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  • Psoriasis can have a big impact on your quality of life, and social stress, in turn, can worsen psoriasis.
  • Social support, self-acceptance, and mental health resources are important in managing the condition.
  • Psoriasis can interfere with sex and dating, but touch is important for well-being.

Navigating sex, dating, and relationships is always tricky. But if you’re among the estimated 7.5 million Americans with psoriasis, a chronic autoimmune condition that causes painful patches of red or scaly skin that can crack and bleed, that challenge is multiplied.

The external symptoms of psoriasis can have an impact on your quality of life and ability to socialize.

“When strangers ask if you have herpes or you’ve been burned or just continue staring, I don’t think they realize the impact it has on you or your mood, or even the confidence it took just to get out of bed when you’re flaring horribly,” says Michelle Lee, 24, of Los Angeles, who was diagnosed with plaque psoriasis at age 20.

Lee recently joined a Healthline roundtable of people living with psoriasis. They discussed the ways psoriasis can impact your social life, and things you can do to manage.

This chronic autoimmune disease causes a rapid buildup of skin cells that appear as thick, scaly patches typically on the joints, such as elbows and knees, but also on the hands, feet, neck, scalp, face, and genital region.

It ranges from mild to severe, according to the placement, body surface area, and severity. It often comes and goes in cycles.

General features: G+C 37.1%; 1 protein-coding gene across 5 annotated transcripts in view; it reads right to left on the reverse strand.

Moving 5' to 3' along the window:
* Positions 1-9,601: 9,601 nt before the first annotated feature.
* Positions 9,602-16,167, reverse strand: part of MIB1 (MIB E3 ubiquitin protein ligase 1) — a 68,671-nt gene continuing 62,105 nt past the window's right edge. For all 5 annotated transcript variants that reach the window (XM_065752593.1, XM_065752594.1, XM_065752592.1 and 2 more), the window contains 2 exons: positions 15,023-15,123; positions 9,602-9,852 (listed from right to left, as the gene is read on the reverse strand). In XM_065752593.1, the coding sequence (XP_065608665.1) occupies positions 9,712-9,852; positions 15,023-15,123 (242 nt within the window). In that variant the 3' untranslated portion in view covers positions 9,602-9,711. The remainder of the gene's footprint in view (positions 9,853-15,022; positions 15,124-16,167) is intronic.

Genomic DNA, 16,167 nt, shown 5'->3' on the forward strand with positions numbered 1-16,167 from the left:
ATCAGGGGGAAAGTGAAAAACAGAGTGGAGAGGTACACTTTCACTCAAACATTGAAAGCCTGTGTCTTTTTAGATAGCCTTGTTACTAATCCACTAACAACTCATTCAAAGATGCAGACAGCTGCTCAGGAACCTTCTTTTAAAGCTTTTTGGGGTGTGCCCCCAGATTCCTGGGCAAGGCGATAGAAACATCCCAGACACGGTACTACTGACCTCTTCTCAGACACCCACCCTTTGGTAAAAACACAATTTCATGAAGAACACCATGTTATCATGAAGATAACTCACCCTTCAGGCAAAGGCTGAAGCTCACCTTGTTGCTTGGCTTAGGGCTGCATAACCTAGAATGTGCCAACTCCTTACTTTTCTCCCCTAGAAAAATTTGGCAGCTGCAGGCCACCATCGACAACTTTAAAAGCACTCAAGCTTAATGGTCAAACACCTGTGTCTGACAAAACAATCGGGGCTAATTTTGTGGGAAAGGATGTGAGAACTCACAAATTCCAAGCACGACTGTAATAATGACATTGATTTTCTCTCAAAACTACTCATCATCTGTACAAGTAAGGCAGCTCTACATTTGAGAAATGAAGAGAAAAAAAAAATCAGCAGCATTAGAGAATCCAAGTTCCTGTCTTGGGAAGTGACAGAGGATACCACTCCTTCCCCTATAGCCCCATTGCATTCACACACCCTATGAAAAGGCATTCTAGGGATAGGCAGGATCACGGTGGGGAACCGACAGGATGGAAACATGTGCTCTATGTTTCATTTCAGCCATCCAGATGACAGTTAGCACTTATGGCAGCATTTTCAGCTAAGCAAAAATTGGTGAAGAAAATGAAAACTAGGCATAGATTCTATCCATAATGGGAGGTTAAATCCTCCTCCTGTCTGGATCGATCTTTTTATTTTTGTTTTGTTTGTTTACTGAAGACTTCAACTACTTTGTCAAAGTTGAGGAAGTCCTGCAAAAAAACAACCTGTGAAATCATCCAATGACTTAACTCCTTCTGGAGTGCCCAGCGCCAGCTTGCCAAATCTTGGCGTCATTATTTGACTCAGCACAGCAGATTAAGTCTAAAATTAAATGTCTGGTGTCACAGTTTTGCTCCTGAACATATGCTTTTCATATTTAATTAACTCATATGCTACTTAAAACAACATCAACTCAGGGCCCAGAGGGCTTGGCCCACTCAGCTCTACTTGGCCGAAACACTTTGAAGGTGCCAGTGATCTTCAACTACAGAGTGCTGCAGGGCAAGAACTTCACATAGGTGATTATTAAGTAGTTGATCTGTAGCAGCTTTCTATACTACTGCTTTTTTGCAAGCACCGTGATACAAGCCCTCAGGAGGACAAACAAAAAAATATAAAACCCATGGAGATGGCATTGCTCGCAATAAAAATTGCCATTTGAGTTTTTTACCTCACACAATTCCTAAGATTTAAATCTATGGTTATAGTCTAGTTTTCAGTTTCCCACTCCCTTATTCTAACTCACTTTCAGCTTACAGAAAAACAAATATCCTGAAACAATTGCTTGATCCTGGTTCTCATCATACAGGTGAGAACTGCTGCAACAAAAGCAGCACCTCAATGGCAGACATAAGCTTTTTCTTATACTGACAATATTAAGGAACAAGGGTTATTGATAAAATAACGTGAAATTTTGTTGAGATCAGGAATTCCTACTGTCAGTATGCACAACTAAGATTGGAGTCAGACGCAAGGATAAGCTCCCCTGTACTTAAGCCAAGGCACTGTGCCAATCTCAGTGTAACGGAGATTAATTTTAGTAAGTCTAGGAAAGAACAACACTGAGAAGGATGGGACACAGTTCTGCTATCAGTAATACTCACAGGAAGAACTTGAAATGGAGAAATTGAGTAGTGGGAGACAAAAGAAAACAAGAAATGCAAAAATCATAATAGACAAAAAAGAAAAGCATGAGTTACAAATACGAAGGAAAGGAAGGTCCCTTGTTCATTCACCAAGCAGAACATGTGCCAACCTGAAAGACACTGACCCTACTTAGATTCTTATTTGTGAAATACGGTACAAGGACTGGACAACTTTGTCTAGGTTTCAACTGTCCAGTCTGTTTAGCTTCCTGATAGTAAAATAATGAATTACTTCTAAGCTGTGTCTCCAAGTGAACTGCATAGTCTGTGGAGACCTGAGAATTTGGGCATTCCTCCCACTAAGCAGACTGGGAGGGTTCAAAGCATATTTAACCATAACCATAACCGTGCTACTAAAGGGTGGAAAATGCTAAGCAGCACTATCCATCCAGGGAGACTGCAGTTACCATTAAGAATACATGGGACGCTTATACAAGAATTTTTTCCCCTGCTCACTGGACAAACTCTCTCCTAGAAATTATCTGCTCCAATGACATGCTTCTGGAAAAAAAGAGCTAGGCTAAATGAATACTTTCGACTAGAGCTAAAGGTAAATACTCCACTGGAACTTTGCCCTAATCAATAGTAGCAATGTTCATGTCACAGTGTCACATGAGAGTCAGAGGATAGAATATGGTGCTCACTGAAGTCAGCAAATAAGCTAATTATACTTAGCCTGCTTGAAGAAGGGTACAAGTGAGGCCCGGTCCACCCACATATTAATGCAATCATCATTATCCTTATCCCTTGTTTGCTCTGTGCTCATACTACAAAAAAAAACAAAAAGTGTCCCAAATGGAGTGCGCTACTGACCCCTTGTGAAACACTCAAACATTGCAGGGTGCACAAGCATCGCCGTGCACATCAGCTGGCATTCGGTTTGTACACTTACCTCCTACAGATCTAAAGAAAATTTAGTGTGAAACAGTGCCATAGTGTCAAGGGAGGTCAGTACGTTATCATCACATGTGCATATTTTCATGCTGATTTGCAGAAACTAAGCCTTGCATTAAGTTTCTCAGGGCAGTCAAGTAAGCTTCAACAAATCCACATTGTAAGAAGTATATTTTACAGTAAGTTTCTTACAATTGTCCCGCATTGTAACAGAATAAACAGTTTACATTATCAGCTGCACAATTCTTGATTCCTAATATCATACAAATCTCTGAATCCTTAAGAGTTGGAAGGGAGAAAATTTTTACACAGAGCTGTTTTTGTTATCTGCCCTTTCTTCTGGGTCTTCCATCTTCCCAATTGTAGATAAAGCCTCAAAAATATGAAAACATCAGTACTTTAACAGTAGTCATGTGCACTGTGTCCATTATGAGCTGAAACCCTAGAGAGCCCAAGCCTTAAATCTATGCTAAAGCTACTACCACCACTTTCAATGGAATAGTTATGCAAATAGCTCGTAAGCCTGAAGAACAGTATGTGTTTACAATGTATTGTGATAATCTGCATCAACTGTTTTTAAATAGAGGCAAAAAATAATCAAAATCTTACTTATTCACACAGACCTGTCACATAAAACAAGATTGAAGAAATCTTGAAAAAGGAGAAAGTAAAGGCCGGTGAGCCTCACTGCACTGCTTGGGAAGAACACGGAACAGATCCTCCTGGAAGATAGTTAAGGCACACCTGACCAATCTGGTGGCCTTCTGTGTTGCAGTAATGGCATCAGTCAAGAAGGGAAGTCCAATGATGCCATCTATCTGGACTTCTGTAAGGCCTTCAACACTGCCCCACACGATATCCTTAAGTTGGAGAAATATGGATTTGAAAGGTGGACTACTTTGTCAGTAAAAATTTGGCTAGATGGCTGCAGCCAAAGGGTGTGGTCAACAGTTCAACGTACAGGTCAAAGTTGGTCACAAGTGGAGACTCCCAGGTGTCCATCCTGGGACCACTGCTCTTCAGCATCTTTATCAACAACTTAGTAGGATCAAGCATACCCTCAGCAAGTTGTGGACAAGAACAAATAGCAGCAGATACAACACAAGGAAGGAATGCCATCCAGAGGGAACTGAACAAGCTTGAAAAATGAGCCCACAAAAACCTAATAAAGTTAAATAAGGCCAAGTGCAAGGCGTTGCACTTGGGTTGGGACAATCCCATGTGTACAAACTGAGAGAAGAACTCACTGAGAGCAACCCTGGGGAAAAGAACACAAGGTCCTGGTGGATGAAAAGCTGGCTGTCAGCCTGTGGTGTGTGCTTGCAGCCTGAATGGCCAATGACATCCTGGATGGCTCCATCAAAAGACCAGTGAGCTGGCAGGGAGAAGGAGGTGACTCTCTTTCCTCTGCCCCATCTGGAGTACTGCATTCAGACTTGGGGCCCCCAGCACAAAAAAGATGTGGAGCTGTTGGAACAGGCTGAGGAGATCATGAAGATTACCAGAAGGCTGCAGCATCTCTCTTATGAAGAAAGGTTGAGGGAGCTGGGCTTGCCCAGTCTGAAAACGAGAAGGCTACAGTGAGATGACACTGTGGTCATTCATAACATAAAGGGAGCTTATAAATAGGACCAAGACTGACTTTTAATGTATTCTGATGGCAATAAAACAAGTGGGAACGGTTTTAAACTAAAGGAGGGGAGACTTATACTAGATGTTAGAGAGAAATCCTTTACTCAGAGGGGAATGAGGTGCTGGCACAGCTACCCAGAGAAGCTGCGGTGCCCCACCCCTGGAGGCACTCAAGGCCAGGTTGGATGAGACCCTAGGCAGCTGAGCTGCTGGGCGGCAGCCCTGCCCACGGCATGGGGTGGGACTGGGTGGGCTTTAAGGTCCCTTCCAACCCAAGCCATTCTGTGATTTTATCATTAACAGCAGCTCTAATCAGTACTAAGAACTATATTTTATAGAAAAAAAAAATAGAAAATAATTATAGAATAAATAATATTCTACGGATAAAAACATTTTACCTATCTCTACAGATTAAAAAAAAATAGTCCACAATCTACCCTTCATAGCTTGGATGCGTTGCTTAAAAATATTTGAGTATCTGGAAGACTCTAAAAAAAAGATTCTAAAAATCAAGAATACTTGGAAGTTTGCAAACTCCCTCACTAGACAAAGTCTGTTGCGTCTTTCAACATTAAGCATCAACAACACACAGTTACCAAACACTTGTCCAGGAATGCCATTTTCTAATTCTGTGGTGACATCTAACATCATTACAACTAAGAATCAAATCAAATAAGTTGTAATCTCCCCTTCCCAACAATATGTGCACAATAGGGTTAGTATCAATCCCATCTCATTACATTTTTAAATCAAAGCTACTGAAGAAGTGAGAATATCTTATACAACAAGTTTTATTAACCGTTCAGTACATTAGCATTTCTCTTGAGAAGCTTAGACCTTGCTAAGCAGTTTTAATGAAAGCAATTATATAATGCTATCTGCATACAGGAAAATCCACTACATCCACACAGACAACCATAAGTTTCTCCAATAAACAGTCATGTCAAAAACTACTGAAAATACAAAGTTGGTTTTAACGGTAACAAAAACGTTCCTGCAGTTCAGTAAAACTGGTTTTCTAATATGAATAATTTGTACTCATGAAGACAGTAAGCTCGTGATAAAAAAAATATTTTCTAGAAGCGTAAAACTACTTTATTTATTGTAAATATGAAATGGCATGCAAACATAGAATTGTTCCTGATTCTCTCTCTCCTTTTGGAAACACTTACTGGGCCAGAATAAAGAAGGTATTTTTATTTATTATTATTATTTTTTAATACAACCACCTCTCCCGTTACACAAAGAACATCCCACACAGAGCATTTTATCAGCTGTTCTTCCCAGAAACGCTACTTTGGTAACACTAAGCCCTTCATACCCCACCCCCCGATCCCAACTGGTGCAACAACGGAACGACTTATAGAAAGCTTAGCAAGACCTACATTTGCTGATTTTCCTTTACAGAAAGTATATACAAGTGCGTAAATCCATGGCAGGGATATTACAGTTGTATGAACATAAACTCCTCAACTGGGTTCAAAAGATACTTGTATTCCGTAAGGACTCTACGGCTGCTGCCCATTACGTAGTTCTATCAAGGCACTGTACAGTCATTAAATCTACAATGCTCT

Psoriasis is caused by an interplay of genetics and the immune system. Symptoms vary by individual and by type:

  • Plaque psoriasis is the most common type. Red, inflamed patches, often covered with whitish-silver scales or plaques, cover spots such as the elbows, knees, and scalp.
  • Guttate psoriasis, more common in children, causes small pink spots that aren’t typically thick or raised, usually on the torso, arms, and legs.
  • Pustular psoriasis, more common in adults, causes white, pus-filled blisters and large swaths of red, inflamed skin, but typically affects smaller areas of the body, such as the hands or feet.
  • Inverse psoriasis typically appears as patches of red, shiny, inflamed skin, most often around the armpits, breasts, or groin.
  • Erythrodermic psoriasis can affect large areas of the body and cause scales that slough off in sheets. This rare and severe type of psoriasis can be life threatening and requires immediate medical attention.

Along with the physical effects of the condition, people with psoriasis can experience:

  • a loss of self esteem
  • self-stigma
  • social anxiety
  • distress
  • thoughts of self-harm
  • changed sexual function

Psoriasis can have a huge impact on your quality of life.